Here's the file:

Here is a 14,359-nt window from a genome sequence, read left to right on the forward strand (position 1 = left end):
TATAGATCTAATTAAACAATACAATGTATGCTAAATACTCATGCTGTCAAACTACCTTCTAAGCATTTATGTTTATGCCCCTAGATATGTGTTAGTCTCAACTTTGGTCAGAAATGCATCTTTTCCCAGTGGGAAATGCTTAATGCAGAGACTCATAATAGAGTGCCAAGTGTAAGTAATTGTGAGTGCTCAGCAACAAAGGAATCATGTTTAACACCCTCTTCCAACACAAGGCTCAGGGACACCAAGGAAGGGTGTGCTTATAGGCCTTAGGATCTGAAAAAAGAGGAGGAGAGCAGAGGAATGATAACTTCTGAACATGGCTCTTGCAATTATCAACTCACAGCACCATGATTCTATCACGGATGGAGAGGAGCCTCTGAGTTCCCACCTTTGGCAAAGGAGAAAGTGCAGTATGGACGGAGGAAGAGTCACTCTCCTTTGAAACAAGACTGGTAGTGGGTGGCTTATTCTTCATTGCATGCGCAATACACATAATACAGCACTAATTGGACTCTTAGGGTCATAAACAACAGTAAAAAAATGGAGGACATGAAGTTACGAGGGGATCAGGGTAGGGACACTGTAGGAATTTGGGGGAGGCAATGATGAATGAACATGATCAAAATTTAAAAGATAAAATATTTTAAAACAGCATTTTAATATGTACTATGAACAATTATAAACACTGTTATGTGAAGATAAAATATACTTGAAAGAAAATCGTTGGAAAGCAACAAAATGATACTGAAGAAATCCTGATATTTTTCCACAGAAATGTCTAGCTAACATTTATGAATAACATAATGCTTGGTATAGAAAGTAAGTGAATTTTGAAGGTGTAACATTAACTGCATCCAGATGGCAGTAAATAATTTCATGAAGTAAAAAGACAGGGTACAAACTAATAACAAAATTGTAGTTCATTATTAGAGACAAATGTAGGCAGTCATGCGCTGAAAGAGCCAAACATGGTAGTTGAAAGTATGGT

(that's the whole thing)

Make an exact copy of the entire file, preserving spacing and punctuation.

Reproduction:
Here is a 14,359-nt window from a genome sequence, read left to right on the forward strand (position 1 = left end):
TATAGATCTAATTAAACAATACAATGTATGCTAAATACTCATGCTGTCAAACTACCTTCTAAGCATTTATGTTTATGCCCCTAGATATGTGTTAGTCTCAACTTTGGTCAGAAATGCATCTTTTCCCAGTGGGAAATGCTTAATGCAGAGACTCATAATAGAGTGCCAAGTGTAAGTAATTGTGAGTGCTCAGCAACAAAGGAATCATGTTTAACACCCTCTTCCAACACAAGGCTCAGGGACACCAAGGAAGGGTGTGCTTATAGGCCTTAGGATCTGAAAAAAGAGGAGGAGAGCAGAGGAATGATAACTTCTGAACATGGCTCTTGCAATTATCAACTCACAGCACCATGATTCTATCACGGATGGAGAGGAGCCTCTGAGTTCCCACCTTTGGCAAAGGAGAAAGTGCAGTATGGACGGAGGAAGAGTCACTCTCCTTTGAAACAAGACTGGTAGTGGGTGGCTTATTCTTCATTGCATGCGCAATACACATAATACAGCACTAATTGGACTCTTAGGGTCATAAACAACAGTAAAAAAATGGAGGACATGAAGTTACGAGGGGATCAGGGTAGGGACACTGTAGGAATTTGGGGGAGGCAATGATGAATGAACATGATCAAAATTTAAAAGATAAAATATTTTAAAACAGCATTTTAATATGTACTATGAACAATTATAAACACTGTTATGTGAAGATAAAATATACTTGAAAGAAAATCGTTGGAAAGCAACAAAATGATACTGAAGAAATCCTGATATTTTTCCACAGAAATGTCTAGCTAACATTTATGAATAACATAATGCTTGGTATAGAAAGTAAGTGAATTTTGAAGGTGTAACATTAACTGCATCCAGATGGCAGTAAATAATTTCATGAAGTAAAAAGACAGGGTACAAACTAATAACAAAATTGTAGTTCATTATTAGAGACAAATGTAGGCAGTCATGCGCTGAAAGAGCCAAACATGGTAGTTGAAAGTATGGT